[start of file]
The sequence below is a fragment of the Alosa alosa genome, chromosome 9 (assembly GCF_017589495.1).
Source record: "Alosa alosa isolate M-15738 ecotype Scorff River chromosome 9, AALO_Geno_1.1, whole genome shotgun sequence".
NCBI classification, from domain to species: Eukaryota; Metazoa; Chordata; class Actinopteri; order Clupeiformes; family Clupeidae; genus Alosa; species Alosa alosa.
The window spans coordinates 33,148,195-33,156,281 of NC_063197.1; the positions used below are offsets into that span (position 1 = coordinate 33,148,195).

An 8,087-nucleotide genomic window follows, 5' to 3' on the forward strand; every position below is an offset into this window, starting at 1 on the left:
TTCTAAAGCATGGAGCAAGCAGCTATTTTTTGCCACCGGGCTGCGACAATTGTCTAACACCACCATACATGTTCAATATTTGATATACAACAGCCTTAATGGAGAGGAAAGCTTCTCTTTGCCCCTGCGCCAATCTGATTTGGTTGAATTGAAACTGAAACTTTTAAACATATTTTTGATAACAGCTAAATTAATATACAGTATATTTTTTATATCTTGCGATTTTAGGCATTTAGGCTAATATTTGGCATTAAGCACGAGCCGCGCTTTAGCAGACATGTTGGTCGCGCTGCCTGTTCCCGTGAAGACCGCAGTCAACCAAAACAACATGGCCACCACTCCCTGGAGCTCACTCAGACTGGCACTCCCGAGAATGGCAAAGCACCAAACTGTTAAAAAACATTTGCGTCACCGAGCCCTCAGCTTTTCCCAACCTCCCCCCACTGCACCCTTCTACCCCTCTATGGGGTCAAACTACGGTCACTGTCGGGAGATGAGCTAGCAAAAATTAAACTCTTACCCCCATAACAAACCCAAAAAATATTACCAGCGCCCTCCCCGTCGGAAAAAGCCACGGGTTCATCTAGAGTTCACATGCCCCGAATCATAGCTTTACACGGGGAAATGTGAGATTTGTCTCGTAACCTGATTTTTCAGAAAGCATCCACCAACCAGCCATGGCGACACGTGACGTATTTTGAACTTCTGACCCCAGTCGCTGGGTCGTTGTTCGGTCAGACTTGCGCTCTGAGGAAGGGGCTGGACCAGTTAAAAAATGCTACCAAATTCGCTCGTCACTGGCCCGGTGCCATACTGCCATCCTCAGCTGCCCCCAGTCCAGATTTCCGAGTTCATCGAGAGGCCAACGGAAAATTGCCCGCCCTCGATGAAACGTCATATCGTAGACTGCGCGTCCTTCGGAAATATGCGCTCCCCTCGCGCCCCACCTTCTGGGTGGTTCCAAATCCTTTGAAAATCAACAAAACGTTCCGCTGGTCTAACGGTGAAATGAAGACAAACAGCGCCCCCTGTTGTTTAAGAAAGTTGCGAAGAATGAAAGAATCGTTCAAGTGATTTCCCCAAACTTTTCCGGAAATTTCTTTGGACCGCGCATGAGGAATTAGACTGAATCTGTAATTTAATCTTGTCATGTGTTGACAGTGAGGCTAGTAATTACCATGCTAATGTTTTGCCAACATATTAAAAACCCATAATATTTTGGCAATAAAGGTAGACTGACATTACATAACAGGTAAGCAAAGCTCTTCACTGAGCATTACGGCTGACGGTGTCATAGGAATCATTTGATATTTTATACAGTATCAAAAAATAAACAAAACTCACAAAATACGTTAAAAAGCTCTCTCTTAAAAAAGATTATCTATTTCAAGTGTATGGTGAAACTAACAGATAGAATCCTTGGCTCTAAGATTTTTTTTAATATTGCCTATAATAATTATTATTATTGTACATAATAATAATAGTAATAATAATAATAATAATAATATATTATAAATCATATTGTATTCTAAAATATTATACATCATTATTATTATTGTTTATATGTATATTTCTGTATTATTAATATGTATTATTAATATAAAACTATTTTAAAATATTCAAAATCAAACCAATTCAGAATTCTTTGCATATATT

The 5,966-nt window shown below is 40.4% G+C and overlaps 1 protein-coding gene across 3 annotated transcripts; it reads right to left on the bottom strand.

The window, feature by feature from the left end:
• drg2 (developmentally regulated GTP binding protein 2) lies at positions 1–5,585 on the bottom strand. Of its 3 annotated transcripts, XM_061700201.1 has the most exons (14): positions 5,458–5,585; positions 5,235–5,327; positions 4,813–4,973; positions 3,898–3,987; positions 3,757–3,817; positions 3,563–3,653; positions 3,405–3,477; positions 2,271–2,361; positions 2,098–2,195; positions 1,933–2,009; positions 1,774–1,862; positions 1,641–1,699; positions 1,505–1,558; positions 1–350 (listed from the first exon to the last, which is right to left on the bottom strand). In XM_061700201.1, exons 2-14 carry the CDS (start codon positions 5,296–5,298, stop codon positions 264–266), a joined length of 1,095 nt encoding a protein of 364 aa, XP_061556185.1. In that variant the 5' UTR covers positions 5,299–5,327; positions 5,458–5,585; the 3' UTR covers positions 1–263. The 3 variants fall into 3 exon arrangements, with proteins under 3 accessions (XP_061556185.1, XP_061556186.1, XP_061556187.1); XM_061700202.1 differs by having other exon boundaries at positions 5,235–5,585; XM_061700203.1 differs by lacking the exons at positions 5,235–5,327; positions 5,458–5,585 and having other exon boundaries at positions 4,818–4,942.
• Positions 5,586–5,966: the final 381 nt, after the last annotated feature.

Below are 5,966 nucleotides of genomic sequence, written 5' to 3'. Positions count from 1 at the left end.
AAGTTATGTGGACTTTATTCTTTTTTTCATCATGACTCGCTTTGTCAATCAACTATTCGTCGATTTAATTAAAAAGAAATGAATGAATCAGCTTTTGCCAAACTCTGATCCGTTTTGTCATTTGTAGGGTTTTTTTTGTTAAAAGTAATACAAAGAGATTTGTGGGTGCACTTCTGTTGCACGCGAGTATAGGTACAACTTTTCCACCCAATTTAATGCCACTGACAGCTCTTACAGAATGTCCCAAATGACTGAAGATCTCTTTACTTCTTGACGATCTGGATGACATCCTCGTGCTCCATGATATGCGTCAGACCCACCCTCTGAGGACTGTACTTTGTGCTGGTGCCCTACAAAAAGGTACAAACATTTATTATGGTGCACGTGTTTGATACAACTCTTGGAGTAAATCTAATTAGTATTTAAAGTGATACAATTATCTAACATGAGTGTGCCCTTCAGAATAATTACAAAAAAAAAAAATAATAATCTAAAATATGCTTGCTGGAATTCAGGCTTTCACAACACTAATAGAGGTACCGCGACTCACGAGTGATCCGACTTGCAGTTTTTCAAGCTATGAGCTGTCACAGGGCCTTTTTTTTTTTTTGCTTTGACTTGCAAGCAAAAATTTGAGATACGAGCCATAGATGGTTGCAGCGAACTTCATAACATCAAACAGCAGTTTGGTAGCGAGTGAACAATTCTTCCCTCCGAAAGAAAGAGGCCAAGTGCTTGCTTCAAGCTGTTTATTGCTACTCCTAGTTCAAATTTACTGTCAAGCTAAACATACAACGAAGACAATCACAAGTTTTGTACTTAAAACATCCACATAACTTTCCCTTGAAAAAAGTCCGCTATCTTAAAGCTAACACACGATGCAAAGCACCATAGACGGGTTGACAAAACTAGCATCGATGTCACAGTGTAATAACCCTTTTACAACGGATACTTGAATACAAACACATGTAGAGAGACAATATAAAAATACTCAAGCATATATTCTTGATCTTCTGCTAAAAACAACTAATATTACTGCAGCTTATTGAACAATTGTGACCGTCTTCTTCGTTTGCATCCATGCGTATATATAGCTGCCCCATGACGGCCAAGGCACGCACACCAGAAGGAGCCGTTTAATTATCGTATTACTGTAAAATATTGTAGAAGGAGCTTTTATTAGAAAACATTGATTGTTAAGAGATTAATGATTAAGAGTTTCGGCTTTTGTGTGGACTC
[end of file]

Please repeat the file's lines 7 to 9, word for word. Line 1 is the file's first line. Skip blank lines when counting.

The 5,966-nt window shown below is 40.4% G+C and overlaps 1 protein-coding gene across 3 annotated transcripts; it reads right to left on the bottom strand.

The window, feature by feature from the left end:
• drg2 (developmentally regulated GTP binding protein 2) lies at positions 1–5,585 on the bottom strand. Of its 3 annotated transcripts, XM_061700201.1 has the most exons (14): positions 5,458–5,585; positions 5,235–5,327; positions 4,813–4,973; positions 3,898–3,987; positions 3,757–3,817; positions 3,563–3,653; positions 3,405–3,477; positions 2,271–2,361; positions 2,098–2,195; positions 1,933–2,009; positions 1,774–1,862; positions 1,641–1,699; positions 1,505–1,558; positions 1–350 (listed from the first exon to the last, which is right to left on the bottom strand). In XM_061700201.1, exons 2-14 carry the CDS (start codon positions 5,296–5,298, stop codon positions 264–266), a joined length of 1,095 nt encoding a protein of 364 aa, XP_061556185.1. In that variant the 5' UTR covers positions 5,299–5,327; positions 5,458–5,585; the 3' UTR covers positions 1–263. The 3 variants fall into 3 exon arrangements, with proteins under 3 accessions (XP_061556185.1, XP_061556186.1, XP_061556187.1); XM_061700202.1 differs by having other exon boundaries at positions 5,235–5,585; XM_061700203.1 differs by lacking the exons at positions 5,235–5,327; positions 5,458–5,585 and having other exon boundaries at positions 4,818–4,942.